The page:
The Mistressworks Meme

Came across the female equivalent of an SF masterworks list, the Mistressworks Meme, via the backlist of Galactic Suburbia podcasts.

As I went down the list, I was struck by two things: First, I haven’t even heard of a lot of these authors or their books. Out of 96 titles on the list, I’ve read 13 and have been trying to find copies of 8 for a while now. Second, I’m angry that there are a number of cases where Hugo/Nebula winners by female authors have been out of print for decades (Dreamsnake, Where Late the Sweet Birds Sang), whereas award winners by their male counterparts are perennials on store shelves. It pisses me off that the history of women in literature often seems to be written on sand, disappearing in each era so people can make the tired old case that women are either newcomers or are just not as good.

One thing I really like about the Galactic Suburbia podcast, aside from offering lots of great recs and commentary, is that one of the podcast’s creators is doing a complete survey of women in Australian SF, and one of the things she’s looking at is the gap between the number of women being published in a given year and the number of mentions they get in everything from best-of-year roundups to acknowledgment sections in books: the ways that they have historically been erased from the conversation. And it becomes clear that one of the internet’s gifts to feminism is that both the original works and the conversations about them don’t have to go out of print anymore, which makes it easier for women to draw on continuity and remain part of the dialogue. So right now I’m both angry and hopeful.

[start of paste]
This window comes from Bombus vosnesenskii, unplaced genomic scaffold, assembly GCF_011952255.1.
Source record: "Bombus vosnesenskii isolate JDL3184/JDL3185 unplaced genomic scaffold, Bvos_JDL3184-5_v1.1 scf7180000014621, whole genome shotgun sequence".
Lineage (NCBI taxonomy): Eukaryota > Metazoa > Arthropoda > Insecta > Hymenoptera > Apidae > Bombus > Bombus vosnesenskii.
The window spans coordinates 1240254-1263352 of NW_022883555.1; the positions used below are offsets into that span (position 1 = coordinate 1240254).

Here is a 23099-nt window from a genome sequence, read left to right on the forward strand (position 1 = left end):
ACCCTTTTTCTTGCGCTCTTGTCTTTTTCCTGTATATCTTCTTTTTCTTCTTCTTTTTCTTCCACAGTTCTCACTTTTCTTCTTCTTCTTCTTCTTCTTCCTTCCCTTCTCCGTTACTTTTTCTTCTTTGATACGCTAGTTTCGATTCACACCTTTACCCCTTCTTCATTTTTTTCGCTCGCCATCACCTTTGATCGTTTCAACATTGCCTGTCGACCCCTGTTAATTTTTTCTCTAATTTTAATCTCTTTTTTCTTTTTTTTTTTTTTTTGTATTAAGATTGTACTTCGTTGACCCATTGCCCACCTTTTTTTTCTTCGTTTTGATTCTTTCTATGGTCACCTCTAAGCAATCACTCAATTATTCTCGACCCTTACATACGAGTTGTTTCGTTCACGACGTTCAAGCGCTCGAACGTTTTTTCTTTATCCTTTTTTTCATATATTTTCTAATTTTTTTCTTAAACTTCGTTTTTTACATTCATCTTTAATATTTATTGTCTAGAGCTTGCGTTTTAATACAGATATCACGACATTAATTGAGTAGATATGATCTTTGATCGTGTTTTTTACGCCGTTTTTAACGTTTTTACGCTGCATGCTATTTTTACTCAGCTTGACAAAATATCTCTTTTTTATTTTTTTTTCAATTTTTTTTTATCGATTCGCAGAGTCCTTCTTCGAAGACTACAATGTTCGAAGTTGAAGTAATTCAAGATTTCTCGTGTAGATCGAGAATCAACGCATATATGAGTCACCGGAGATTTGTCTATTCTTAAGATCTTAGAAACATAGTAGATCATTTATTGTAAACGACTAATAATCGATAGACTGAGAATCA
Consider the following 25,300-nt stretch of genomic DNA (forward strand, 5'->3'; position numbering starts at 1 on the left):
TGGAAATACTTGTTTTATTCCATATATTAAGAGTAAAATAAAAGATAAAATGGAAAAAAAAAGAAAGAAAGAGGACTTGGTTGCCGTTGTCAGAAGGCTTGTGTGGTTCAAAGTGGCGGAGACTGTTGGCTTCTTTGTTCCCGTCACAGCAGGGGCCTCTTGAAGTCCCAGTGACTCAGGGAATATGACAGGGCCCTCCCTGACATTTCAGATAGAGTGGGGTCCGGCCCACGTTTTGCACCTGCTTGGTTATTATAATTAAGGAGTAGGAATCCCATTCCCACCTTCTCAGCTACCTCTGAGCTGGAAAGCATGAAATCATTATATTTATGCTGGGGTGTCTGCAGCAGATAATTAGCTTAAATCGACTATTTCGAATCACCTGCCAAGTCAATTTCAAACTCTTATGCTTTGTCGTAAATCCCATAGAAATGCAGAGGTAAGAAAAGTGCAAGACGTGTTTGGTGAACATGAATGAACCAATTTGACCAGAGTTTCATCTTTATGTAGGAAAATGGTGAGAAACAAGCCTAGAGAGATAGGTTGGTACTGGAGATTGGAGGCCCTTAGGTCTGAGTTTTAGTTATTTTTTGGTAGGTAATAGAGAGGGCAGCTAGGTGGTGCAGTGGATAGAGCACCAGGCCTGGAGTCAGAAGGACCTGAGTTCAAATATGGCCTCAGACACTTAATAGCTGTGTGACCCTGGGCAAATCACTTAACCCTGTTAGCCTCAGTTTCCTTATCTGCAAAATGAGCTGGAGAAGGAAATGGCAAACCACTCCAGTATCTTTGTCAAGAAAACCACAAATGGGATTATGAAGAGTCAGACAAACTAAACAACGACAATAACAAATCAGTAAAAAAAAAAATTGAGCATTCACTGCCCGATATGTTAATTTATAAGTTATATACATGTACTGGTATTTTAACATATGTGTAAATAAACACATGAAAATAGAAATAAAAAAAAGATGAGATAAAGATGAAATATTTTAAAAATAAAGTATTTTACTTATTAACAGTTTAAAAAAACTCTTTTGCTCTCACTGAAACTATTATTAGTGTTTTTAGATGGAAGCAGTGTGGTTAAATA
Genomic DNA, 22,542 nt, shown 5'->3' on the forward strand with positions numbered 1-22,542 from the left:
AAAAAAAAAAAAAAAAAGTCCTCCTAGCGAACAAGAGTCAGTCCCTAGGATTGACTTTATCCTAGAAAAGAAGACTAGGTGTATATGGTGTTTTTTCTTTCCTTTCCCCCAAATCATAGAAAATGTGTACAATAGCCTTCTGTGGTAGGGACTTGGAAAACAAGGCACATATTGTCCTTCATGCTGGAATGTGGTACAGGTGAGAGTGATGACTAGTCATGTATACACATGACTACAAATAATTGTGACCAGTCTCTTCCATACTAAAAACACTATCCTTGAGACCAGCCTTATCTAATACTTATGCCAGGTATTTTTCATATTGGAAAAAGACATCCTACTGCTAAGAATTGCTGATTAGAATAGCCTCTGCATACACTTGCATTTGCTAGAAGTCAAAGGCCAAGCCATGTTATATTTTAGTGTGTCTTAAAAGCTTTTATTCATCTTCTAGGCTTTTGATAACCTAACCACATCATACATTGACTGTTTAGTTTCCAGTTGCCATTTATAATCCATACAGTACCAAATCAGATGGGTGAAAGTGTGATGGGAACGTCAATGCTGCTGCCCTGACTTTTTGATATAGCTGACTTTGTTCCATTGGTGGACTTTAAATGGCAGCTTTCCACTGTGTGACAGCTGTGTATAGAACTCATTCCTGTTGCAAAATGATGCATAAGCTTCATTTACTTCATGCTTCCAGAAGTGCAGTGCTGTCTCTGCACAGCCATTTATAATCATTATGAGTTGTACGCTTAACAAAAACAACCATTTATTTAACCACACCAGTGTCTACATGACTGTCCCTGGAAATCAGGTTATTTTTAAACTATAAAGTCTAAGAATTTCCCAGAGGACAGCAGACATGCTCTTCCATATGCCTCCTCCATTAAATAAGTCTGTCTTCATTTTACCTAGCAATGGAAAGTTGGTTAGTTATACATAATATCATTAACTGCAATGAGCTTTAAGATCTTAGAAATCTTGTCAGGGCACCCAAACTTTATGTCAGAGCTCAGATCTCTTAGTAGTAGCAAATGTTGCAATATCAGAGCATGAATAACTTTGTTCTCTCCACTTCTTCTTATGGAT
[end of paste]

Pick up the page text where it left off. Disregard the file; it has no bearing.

And very grateful to work for the Jewish Women’s Archive, where this use of the internet is part of our core values.


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